Figure 3.

(A) Light microscopic image of hydrogel structures composed of alginate and gelatine with immobilized human osteosarcoma cells formed by bioplotting. (B) Fluorescence image of 3-dimensional plotted alginate-based hydrogel with osteosarcoma cells (nucleus in green and cytoskeleton in red stained) after 21 days of cultivation.

Figure 4.

Micro-CT scanning of vascular sprouting from an arteriovenous loop in a tissue-engineered scaffold 4 weeks after implantation using fibrin gel immobilized VEGF165 and bFGF.

Prostate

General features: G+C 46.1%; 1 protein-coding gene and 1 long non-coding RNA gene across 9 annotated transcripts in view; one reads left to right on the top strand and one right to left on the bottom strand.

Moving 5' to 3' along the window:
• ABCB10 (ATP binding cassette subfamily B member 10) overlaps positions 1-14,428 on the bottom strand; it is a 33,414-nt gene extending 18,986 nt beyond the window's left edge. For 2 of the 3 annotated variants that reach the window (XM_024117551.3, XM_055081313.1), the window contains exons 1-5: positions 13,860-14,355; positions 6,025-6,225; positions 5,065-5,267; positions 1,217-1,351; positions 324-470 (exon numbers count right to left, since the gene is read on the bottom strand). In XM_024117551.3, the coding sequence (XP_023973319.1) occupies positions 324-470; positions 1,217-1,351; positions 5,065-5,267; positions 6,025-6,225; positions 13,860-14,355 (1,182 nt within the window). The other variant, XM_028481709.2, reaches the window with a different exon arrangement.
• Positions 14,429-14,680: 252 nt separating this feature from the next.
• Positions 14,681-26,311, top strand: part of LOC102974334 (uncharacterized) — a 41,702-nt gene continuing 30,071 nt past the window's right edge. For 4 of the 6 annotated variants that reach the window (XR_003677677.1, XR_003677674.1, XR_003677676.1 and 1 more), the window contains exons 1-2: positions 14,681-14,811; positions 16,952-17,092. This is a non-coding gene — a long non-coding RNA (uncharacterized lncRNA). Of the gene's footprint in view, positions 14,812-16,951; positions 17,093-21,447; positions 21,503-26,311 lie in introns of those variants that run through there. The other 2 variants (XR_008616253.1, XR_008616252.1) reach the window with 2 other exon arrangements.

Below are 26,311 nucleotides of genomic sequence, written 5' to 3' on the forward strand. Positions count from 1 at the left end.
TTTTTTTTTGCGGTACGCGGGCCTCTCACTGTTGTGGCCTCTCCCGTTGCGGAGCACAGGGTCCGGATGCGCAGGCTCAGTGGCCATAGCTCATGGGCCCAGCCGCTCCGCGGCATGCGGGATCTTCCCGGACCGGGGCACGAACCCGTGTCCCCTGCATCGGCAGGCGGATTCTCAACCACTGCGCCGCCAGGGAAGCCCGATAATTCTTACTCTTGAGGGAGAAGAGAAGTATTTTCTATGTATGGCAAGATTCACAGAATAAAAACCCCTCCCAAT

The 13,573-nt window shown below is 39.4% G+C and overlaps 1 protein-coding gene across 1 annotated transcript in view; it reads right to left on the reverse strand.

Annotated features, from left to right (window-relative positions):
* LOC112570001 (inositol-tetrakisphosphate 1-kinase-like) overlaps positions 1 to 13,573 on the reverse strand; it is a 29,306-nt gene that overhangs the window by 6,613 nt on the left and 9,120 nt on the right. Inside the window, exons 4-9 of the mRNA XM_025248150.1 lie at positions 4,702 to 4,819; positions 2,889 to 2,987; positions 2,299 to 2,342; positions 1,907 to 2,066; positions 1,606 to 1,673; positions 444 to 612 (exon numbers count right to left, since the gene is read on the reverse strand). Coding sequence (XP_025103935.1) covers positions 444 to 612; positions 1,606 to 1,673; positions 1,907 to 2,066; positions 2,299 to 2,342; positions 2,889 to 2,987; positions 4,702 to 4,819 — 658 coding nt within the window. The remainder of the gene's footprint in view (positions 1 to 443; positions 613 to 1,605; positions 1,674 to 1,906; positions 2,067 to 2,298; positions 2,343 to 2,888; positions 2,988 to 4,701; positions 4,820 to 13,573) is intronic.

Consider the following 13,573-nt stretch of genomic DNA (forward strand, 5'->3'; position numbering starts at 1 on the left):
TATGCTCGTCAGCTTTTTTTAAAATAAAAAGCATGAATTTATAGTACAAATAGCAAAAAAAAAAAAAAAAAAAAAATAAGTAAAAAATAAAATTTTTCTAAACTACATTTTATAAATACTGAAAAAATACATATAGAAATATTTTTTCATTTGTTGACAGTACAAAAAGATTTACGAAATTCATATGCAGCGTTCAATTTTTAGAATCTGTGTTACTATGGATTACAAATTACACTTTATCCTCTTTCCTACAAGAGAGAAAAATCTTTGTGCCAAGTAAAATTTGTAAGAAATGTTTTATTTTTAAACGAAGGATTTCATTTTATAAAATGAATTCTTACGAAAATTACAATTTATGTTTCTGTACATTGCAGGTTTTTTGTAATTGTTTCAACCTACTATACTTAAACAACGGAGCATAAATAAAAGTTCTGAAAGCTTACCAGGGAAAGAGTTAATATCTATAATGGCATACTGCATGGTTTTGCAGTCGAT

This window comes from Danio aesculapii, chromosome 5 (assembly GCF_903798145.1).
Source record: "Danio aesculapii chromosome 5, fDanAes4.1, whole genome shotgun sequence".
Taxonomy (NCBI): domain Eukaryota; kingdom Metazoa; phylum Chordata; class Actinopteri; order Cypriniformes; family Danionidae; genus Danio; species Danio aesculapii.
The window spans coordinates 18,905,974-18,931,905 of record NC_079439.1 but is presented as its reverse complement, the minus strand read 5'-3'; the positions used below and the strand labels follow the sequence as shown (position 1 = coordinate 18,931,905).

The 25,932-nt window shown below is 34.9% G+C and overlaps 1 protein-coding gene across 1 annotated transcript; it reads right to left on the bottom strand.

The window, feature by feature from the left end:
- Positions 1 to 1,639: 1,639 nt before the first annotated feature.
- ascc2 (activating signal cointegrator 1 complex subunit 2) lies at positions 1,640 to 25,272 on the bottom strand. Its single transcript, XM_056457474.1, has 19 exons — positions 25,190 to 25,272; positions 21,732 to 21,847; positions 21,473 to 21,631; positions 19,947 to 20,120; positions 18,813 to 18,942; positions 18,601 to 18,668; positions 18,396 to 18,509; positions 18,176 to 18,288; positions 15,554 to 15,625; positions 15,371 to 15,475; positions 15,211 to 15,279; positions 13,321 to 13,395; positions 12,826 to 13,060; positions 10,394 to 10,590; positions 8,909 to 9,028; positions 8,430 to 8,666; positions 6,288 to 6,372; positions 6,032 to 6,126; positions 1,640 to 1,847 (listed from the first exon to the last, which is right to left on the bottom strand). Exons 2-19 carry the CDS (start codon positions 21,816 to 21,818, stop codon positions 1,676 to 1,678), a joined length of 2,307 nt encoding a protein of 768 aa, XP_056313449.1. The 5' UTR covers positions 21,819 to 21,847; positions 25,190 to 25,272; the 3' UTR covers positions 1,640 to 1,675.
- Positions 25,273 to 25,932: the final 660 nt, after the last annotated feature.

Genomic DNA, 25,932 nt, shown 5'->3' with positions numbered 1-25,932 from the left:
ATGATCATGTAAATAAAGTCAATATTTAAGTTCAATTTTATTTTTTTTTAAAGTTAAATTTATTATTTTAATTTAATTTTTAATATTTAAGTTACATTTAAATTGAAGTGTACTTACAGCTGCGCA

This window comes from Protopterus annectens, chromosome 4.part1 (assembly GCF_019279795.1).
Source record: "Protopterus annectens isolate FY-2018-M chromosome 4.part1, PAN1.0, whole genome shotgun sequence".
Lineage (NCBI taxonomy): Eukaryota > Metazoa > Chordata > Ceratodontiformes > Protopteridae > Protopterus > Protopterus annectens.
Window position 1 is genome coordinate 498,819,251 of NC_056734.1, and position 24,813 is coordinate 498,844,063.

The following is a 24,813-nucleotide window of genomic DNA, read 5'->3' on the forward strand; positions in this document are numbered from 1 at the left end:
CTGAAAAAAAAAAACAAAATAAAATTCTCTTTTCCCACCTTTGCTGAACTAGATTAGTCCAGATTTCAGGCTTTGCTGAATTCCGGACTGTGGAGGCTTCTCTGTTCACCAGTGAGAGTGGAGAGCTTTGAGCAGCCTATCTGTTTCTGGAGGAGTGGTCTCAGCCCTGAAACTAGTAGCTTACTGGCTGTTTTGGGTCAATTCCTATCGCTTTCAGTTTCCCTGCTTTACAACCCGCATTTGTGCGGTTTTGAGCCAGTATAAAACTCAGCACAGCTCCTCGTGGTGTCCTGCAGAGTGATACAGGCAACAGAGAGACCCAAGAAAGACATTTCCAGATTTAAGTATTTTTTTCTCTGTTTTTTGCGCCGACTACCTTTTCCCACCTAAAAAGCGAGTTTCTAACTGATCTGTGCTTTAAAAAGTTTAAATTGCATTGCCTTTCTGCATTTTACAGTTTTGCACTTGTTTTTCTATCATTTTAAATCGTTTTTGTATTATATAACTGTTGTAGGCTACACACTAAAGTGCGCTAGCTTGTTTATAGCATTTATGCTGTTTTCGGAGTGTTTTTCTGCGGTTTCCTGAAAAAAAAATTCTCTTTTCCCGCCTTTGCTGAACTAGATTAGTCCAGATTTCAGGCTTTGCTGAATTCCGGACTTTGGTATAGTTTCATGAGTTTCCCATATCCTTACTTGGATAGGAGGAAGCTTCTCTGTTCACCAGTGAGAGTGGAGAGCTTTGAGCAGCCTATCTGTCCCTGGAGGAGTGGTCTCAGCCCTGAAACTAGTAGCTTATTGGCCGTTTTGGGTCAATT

Long et al. described a capillary force-based method for seeding the human prostate cancer cell lines and stated that specific methods for efficient and reliable cell seeding into these and TE constructs used for regenerative medicine often remain poorly defined [41]. They seeded two different prostate cancer cell lines into sphere-templated poly(2-hydroxyethyl methacrylate) (pHEMA) hydrogels with static and centrifugation seeding. Whereas both cell lines attached and proliferated within the network, it was noted that histology revealed the formation of a necrotic zone by 7 days that was probably attributed to oxygen and nutrient diffusional limitations. Necrotic zone thickness was decreased by dynamically culturing cells in an orbital shaker. From their studies, they concluded that sphere-templated polymeric scaffolds could offer the potential to serve as an adaptable cell culture substrate for engineering a 3-D prostate cancer model [41]. Florczyk et al. addressed the treatment of castration-resistant prostate cancer (CRPC) that usually remains palliative [42]. They tried to establish a tumour model that would resemble the in vivo tumour microenvironment to investigate the interactions of CRPC cells with immune cells (human peripheral blood lymphocytes/PBLs) and other potential therapeutics. It was found that the use of 3-D natural polymer scaffolds can serve as a tissue culture model for supporting long-term analysis of interaction of prostate cancer tumour cells. That is in concordance with other observations where the clinically used marker prostate-specific antigen (PSA) was found to be extended 60 μm within static spheroids and was disrupted in mixed culture. Furthermore, spatial organization of the stained cells suggested a more aggressive form of cancer. The authors speculated that a higher cytokeratin expression could result from either differentiation towards a luminal phenotype or activation of the Ras pathway during dedifferentiation [43]. These findings are of interest because they contradict the existing paradigm of differentiation established for normal tissue. Cell dedifferentiation could be attributed to improved interstitial transport and synthesis of extracellular matrix in the spheroid TE tumour model [43]. These experiments show that TE techniques in tumour research can help elucidate the principal phenomena of prostate cancer cell development and could potentially provide in vitro platforms for rapid immunotherapy development [42].